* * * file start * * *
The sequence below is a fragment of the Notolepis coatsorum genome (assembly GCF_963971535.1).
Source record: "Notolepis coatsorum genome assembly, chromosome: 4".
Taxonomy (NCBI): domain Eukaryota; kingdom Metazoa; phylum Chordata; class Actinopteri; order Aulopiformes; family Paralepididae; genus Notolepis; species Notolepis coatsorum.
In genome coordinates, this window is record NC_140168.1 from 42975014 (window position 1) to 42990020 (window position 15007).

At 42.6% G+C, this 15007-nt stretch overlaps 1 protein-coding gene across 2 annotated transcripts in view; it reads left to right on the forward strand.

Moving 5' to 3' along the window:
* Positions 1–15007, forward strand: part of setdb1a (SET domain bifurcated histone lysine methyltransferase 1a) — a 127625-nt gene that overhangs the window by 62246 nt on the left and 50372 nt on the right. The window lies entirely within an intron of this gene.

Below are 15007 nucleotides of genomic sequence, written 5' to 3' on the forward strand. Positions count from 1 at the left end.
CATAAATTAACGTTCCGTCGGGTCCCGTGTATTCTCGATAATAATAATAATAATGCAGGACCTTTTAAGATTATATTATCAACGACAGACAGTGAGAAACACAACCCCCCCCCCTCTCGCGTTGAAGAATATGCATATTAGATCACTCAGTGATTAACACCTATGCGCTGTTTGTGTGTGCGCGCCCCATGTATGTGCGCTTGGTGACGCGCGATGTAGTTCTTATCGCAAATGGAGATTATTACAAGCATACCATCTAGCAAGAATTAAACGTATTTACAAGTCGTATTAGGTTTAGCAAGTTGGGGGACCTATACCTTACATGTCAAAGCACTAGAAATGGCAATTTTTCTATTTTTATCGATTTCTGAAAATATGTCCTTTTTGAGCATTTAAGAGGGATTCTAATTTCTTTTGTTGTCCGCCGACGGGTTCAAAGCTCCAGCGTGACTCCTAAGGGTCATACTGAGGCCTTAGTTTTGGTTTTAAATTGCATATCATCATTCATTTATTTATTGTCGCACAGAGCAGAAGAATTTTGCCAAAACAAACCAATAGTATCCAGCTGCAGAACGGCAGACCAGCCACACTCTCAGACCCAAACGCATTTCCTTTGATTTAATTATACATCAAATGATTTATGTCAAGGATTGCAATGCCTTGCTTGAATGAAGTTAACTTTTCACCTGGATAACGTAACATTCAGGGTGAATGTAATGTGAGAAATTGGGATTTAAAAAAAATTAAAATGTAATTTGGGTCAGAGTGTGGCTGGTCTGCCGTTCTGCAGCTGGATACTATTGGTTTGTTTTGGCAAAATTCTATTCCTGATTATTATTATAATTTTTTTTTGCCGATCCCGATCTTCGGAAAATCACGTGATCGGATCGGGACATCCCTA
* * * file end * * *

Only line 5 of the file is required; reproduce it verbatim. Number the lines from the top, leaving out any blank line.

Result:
At 42.6% G+C, this 15007-nt stretch overlaps 1 protein-coding gene across 2 annotated transcripts in view; it reads left to right on the forward strand.